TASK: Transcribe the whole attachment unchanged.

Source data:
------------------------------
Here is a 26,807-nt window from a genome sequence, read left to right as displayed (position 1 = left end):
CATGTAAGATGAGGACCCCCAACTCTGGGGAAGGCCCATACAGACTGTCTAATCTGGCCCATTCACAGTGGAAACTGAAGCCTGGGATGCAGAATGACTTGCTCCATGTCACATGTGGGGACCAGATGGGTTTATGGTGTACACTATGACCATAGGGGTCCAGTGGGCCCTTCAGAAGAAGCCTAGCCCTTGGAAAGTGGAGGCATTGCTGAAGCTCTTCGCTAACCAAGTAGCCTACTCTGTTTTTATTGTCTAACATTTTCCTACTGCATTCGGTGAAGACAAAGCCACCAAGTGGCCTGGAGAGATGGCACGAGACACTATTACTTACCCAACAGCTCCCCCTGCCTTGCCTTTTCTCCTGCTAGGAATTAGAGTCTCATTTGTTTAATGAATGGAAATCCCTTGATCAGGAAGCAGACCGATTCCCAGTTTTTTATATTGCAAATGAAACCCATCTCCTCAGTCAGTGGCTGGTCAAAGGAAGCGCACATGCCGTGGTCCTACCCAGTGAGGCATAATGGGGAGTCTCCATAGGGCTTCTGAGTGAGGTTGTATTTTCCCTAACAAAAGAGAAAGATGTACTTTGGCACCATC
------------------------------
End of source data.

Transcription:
Here is a 26,807-nt window from a genome sequence, read left to right as displayed (position 1 = left end):
CATGTAAGATGAGGACCCCCAACTCTGGGGAAGGCCCATACAGACTGTCTAATCTGGCCCATTCACAGTGGAAACTGAAGCCTGGGATGCAGAATGACTTGCTCCATGTCACATGTGGGGACCAGATGGGTTTATGGTGTACACTATGACCATAGGGGTCCAGTGGGCCCTTCAGAAGAAGCCTAGCCCTTGGAAAGTGGAGGCATTGCTGAAGCTCTTCGCTAACCAAGTAGCCTACTCTGTTTTTATTGTCTAACATTTTCCTACTGCATTCGGTGAAGACAAAGCCACCAAGTGGCCTGGAGAGATGGCACGAGACACTATTACTTACCCAACAGCTCCCCCTGCCTTGCCTTTTCTCCTGCTAGGAATTAGAGTCTCATTTGTTTAATGAATGGAAATCCCTTGATCAGGAAGCAGACCGATTCCCAGTTTTTTATATTGCAAATGAAACCCATCTCCTCAGTCAGTGGCTGGTCAAAGGAAGCGCACATGCCGTGGTCCTACCCAGTGAGGCATAATGGGGAGTCTCCATAGGGCTTCTGAGTGAGGTTGTATTTTCCCTAACAAAAGAGAAAGATGTACTTTGGCACCATC